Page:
Over the course of a long and distinguished career, which saw him finding monumental success as both as a solo artist and frontman for post-punk hitmakers the Police, Sting  has never shied away from eclectic musical explorations. But, even so, the singer took most of his fans down a truly unfamiliar path with his 2006 album, Songs From the Labyrinth, which found him interpreting the works of Renaissance-era composer John Dowland (1563 – 1626) in collaboration with Bosnian lute virtuoso Edin Karamazov.

Songs From the Labyrinth was a bona fide collection of classical music. To his credit, Sting made that clear to unsuspecting consumers by having it released on classical music imprint Deutsche Grammophon rather than his longtime home of A&M Records.

And fans who ultimately decided to take the leap, were presented with the subdued and spartan sounds of Sting, crooning quietly along to Karamazov's lute, or else accompanied by medieval choirs -- all of which, needless to say, was a long, long way from past hits like "Roxanne," "Message in a Bottle" and "Every Breath You Take."

But Sting wasn't content to leave all the playing to Karamazov; he actually applied himself to playing the lute himself, telling The Lute Society that "It was a nightmare at first, for a guitarist, being a completely different technique, different fingering and tuning. It's been a hugely challenging and entertaining journey, and I'm well on the way."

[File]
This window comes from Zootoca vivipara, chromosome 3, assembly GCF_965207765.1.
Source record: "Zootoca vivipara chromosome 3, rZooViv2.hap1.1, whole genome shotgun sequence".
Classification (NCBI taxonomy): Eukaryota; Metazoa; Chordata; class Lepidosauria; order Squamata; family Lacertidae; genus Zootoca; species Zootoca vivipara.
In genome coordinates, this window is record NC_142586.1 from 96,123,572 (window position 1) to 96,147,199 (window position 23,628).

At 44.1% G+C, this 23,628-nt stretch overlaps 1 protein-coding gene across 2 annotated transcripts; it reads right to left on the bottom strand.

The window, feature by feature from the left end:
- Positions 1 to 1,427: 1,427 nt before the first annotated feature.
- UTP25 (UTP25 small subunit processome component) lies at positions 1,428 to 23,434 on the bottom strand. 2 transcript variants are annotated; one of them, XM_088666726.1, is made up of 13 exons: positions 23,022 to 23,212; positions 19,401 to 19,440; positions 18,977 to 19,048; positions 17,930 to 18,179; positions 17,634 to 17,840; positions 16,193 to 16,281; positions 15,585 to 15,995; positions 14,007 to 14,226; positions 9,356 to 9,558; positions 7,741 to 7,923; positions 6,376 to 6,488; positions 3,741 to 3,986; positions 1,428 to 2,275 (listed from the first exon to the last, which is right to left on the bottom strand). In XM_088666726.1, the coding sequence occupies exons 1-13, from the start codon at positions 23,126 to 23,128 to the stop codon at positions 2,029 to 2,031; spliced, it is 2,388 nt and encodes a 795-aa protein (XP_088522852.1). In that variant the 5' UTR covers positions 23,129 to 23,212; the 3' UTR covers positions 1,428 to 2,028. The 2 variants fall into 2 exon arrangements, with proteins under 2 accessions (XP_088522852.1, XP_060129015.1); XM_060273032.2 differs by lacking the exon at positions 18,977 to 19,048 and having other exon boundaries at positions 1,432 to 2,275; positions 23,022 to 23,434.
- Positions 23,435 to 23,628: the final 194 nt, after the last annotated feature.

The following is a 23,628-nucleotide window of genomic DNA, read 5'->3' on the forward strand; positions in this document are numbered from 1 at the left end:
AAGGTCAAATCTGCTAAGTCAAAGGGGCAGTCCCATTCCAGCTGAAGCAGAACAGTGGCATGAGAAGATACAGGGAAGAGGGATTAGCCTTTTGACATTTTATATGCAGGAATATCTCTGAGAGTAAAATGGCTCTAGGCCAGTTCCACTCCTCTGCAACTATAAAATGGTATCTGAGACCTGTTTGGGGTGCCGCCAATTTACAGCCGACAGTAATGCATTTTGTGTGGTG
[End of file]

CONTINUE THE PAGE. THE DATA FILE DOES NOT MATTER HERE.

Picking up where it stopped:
When asked by the same site about Dowland's poetry, since Sting also recited some of of it unaccompanied by any instrumentation, the singer said, "I studied poetry; I used to be an English teacher. So I have an affinity with the poetry; Dowland was writing at the same time as Shakespeare and the richness of language is not daunting to me."

The album did prove daunting, or rather, uninteresting to listeners at large, though, becoming Sting's first solo album since 1986's live Bring on the Night to fall short of the U.K. Top 10, and it topped out at No. 25 in the U.S., which was still good enough for No. 1 on the Classical Chart.

That feat in itself was justification enough for Sting's daring musical detour on Songs From the Labyrinth. But fans who embarked on this detour with him were no doubt swept away, back in time, by the singer's familiar, unmistakable voice, as well as Karamanov's evocative lute.

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